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Her endorsement may help the divisive candidate in the forthcoming election.

Benazir Bhutto's party made public Tuesday the will in which she endorsed her husband to succeed her - a move that could polish his leadership credentials ahead of elections on Feb. 18.

In the handwritten, one-page letter dated Oct. 16 - two days before her return to Pakistan from exile and 2-1/2 months before her assassination - Bhutto urged supporters to keep up her struggle.

"I fear for the future of Pakistan. Please continue the fight against extremism, dictatorship, poverty and ignorance," she wrote.

Bhutto died on Dec. 27 in a bomb and gun attack as she left an election rally in Rawalpindi, a garrison city near the capital, Islamabad. Her slaying prompted a six-week delay in parliamentary elections.

The party quickly named her husband, Asif Ali Zardari, as co-chairman and de facto leader, citing Bhutto's last wishes, but released the text of the letter only on Tuesday.

Zardari is a divisive figure in Pakistan. He acquired the nickname "Mr. 10 Percent" during Bhutto's two governments, in which he served as a minister, for alleged corruption.

But Bhutto maintained the accusations were politically motivated and described him as a hero for surviving years of detention on charges that were never proven.

In the letter, Bhutto recommended that Zardari lead the party "in this interim period until you (party officials and members) and he decide what is best. I say this because he is a man of courage and honor. ... He has the political stature to keep our party united."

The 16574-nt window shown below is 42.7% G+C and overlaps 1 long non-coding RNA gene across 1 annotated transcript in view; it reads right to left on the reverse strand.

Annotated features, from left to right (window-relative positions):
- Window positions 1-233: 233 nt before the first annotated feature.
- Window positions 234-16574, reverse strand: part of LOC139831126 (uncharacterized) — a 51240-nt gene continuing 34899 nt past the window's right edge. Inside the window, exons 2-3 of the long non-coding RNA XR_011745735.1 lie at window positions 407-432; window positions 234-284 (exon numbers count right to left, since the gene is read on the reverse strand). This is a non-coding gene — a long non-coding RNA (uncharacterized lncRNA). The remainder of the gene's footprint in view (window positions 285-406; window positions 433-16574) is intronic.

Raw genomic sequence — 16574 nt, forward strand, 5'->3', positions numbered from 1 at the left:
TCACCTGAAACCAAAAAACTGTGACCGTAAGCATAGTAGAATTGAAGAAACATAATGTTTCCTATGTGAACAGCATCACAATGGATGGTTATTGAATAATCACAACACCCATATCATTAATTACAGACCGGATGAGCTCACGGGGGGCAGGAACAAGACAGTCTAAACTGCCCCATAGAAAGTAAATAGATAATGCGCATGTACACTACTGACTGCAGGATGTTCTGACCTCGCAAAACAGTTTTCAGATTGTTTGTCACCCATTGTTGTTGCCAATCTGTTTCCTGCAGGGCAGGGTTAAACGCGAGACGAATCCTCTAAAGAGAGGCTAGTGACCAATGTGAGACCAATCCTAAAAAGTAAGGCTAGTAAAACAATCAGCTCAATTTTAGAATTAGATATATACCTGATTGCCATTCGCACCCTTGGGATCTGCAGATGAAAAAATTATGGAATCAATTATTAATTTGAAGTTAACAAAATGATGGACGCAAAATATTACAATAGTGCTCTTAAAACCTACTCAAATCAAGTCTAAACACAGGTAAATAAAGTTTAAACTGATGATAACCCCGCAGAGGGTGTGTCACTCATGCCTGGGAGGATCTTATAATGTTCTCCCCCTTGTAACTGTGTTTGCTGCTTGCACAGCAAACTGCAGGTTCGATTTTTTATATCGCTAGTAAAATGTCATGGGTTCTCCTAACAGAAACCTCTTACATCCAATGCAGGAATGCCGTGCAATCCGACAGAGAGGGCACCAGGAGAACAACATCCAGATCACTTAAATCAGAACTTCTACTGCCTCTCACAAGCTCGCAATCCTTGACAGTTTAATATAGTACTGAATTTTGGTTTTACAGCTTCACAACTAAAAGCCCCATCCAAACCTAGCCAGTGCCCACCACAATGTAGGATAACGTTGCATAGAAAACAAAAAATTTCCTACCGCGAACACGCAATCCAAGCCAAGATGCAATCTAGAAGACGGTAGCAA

Election fraud feared:Nawaz Sharif, who supplanted Bhutto as Pakistan's most widely known politician, has left the country. Sharif, a two-time former prime minister, went to the United Arab Emirates this week, apparently to be with his wife as she underwent surgery in Dubai.

The chairman of Sharif's political party, Raja Zafar-ul-Haq, downplayed the importance of any campaign at this point anyway. "There will be vast rigging," Zafar-ul-Haq said. "I think there will be chaos, a serious public reaction afterward."

Sharif, 58, is a bitter adversary of President Pervez Musharraf, who toppled him from power eight years ago and later threw him in jail. U.S. officials have cited Musharraf repeatedly in recent months as "indispensable" in the global fight against Islamic terrorism.

Analysts say Sharif expects postelection tumult to force Musharraf from power and a period of political confusion to ensue.

Information from the Associated Press and McClatchy Newspapers was used in this report.